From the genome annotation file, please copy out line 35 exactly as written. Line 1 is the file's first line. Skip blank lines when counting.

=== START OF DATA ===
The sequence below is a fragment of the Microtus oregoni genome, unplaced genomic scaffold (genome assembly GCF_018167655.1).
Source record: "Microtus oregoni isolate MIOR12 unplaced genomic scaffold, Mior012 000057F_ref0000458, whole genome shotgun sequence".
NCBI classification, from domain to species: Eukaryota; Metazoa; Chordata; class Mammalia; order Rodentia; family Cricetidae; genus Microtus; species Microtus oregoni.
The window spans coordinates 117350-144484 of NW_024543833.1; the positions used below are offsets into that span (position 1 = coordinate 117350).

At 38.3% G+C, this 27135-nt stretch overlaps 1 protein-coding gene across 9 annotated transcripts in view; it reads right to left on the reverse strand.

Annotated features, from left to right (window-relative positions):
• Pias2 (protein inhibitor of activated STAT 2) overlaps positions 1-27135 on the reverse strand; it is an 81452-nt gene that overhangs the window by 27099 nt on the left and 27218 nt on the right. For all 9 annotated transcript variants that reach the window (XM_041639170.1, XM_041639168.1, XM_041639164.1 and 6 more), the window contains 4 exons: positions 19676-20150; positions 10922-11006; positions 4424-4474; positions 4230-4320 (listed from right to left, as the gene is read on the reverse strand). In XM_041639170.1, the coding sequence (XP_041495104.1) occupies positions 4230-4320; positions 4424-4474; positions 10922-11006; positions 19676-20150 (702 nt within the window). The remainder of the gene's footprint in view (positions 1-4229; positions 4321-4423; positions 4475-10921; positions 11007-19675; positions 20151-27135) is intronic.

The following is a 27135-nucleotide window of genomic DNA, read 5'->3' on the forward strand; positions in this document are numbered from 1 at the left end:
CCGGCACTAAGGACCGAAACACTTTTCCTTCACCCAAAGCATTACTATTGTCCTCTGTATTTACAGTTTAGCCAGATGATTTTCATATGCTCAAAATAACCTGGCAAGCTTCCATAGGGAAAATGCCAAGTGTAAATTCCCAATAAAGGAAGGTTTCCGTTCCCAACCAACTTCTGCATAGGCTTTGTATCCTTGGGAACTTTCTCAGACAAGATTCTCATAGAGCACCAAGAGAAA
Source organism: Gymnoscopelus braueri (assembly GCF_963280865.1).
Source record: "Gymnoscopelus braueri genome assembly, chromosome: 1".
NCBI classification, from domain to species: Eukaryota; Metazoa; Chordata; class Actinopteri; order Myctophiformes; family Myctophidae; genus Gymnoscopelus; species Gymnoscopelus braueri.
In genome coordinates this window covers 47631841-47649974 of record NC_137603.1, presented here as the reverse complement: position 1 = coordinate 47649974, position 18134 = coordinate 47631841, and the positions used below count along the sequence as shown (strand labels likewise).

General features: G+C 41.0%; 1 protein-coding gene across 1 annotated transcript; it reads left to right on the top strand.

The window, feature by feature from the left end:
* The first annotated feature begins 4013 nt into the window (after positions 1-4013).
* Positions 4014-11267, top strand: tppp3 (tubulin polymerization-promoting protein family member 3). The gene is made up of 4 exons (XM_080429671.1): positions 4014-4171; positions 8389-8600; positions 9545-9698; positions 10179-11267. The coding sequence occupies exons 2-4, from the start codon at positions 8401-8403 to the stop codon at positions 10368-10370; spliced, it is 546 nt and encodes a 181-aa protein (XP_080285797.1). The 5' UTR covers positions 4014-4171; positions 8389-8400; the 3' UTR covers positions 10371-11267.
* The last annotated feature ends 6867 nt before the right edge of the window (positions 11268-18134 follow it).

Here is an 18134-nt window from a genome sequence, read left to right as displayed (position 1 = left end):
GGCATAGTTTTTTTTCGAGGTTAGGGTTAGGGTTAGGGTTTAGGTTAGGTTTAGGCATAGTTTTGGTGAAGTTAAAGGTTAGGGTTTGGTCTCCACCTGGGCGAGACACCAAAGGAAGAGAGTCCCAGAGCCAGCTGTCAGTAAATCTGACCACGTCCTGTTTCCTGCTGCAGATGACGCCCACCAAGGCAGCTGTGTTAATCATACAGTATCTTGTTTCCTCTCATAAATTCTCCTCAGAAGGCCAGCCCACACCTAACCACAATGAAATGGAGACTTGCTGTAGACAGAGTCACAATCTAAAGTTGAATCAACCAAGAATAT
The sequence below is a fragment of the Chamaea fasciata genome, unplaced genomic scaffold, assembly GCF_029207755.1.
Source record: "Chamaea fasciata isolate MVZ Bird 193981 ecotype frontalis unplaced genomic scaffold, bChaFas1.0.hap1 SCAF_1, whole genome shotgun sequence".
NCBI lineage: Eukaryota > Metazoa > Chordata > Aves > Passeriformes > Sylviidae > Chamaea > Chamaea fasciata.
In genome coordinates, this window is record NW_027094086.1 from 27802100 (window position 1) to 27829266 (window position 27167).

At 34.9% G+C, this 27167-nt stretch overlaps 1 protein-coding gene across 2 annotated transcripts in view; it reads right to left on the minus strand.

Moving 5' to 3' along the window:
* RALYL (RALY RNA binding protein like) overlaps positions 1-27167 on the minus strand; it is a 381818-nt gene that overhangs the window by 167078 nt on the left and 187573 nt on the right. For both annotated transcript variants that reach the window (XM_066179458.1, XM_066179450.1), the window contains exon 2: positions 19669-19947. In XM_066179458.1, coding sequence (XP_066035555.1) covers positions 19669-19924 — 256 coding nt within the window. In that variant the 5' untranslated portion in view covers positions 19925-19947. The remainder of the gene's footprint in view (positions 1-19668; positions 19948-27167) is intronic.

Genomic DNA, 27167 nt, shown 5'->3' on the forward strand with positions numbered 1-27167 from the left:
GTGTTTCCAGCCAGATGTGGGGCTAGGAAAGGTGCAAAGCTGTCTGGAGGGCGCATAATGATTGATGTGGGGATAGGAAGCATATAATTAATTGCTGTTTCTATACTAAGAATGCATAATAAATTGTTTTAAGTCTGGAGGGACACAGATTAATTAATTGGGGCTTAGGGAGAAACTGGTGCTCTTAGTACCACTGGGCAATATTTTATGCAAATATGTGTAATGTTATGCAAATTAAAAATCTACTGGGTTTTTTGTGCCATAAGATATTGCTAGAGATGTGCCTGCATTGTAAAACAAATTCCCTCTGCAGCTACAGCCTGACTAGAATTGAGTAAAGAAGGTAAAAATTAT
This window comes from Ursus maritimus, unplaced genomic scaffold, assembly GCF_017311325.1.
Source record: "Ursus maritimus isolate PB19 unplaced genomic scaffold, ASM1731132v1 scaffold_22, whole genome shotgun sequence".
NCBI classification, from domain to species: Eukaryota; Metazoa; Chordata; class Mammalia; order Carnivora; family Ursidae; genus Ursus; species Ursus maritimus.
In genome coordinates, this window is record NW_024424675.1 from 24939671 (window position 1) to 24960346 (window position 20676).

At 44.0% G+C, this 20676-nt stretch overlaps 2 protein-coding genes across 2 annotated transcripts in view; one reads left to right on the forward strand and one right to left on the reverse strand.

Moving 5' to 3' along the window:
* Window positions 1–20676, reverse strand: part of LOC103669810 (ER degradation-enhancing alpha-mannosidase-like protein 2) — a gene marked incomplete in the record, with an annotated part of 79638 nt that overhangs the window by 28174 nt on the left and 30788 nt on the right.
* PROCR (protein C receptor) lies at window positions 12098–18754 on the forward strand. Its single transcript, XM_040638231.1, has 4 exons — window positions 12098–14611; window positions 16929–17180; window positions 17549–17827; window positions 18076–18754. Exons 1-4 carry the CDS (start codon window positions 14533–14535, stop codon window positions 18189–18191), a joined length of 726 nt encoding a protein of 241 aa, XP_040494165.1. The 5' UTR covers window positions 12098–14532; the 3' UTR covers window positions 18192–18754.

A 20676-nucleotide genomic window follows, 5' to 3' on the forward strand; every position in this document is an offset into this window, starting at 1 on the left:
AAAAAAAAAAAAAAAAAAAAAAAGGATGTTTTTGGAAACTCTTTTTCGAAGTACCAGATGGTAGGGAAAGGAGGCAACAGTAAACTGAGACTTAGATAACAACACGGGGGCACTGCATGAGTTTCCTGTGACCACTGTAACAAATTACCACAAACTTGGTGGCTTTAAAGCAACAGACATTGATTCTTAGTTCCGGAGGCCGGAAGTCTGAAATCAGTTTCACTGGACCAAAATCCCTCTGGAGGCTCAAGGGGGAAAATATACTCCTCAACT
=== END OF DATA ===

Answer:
Moving 5' to 3' along the window: